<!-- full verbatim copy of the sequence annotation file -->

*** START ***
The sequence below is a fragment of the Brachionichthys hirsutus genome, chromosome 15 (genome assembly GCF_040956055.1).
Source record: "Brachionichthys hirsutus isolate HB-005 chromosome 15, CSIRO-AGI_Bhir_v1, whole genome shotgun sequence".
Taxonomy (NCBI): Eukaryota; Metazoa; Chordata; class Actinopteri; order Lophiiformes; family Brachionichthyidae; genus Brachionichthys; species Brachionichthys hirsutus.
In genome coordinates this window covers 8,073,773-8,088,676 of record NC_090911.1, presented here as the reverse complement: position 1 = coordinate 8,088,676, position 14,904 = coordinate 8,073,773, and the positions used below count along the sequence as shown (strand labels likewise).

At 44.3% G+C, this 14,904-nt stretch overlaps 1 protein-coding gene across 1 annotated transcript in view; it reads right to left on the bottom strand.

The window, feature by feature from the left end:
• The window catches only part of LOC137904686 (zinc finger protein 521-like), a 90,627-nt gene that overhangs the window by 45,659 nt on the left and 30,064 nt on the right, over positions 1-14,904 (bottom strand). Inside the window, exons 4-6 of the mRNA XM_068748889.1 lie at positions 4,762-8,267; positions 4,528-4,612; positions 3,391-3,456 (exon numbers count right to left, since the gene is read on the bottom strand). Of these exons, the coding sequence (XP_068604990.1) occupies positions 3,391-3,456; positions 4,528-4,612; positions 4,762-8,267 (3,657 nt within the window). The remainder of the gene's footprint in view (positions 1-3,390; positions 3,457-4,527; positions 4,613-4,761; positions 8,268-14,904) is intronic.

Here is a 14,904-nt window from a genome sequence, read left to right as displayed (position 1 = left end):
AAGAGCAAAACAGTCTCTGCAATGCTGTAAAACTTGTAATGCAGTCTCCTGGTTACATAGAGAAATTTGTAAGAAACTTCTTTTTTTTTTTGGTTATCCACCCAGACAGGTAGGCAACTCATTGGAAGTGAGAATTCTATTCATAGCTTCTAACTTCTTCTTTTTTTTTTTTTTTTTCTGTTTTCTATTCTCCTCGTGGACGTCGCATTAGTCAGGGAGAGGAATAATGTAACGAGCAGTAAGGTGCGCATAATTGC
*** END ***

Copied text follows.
The sequence below is a fragment of the Brachionichthys hirsutus genome, chromosome 15 (genome assembly GCF_040956055.1).
Source record: "Brachionichthys hirsutus isolate HB-005 chromosome 15, CSIRO-AGI_Bhir_v1, whole genome shotgun sequence".
Taxonomy (NCBI): Eukaryota; Metazoa; Chordata; class Actinopteri; order Lophiiformes; family Brachionichthyidae; genus Brachionichthys; species Brachionichthys hirsutus.
In genome coordinates this window covers 8,073,773-8,088,676 of record NC_090911.1, presented here as the reverse complement: position 1 = coordinate 8,088,676, position 14,904 = coordinate 8,073,773, and the positions used below count along the sequence as shown (strand labels likewise).

At 44.3% G+C, this 14,904-nt stretch overlaps 1 protein-coding gene across 1 annotated transcript in view; it reads right to left on the bottom strand.

The window, feature by feature from the left end:
• The window catches only part of LOC137904686 (zinc finger protein 521-like), a 90,627-nt gene that overhangs the window by 45,659 nt on the left and 30,064 nt on the right, over positions 1-14,904 (bottom strand). Inside the window, exons 4-6 of the mRNA XM_068748889.1 lie at positions 4,762-8,267; positions 4,528-4,612; positions 3,391-3,456 (exon numbers count right to left, since the gene is read on the bottom strand). Of these exons, the coding sequence (XP_068604990.1) occupies positions 3,391-3,456; positions 4,528-4,612; positions 4,762-8,267 (3,657 nt within the window). The remainder of the gene's footprint in view (positions 1-3,390; positions 3,457-4,527; positions 4,613-4,761; positions 8,268-14,904) is intronic.

Here is a 14,904-nt window from a genome sequence, read left to right as displayed (position 1 = left end):
AAGAGCAAAACAGTCTCTGCAATGCTGTAAAACTTGTAATGCAGTCTCCTGGTTACATAGAGAAATTTGTAAGAAACTTCTTTTTTTTTTTGGTTATCCACCCAGACAGGTAGGCAACTCATTGGAAGTGAGAATTCTATTCATAGCTTCTAACTTCTTCTTTTTTTTTTTTTTTTTCTGTTTTCTATTCTCCTCGTGGACGTCGCATTAGTCAGGGAGAGGAATAATGTAACGAGCAGTAAGGTGCGCATAATTGC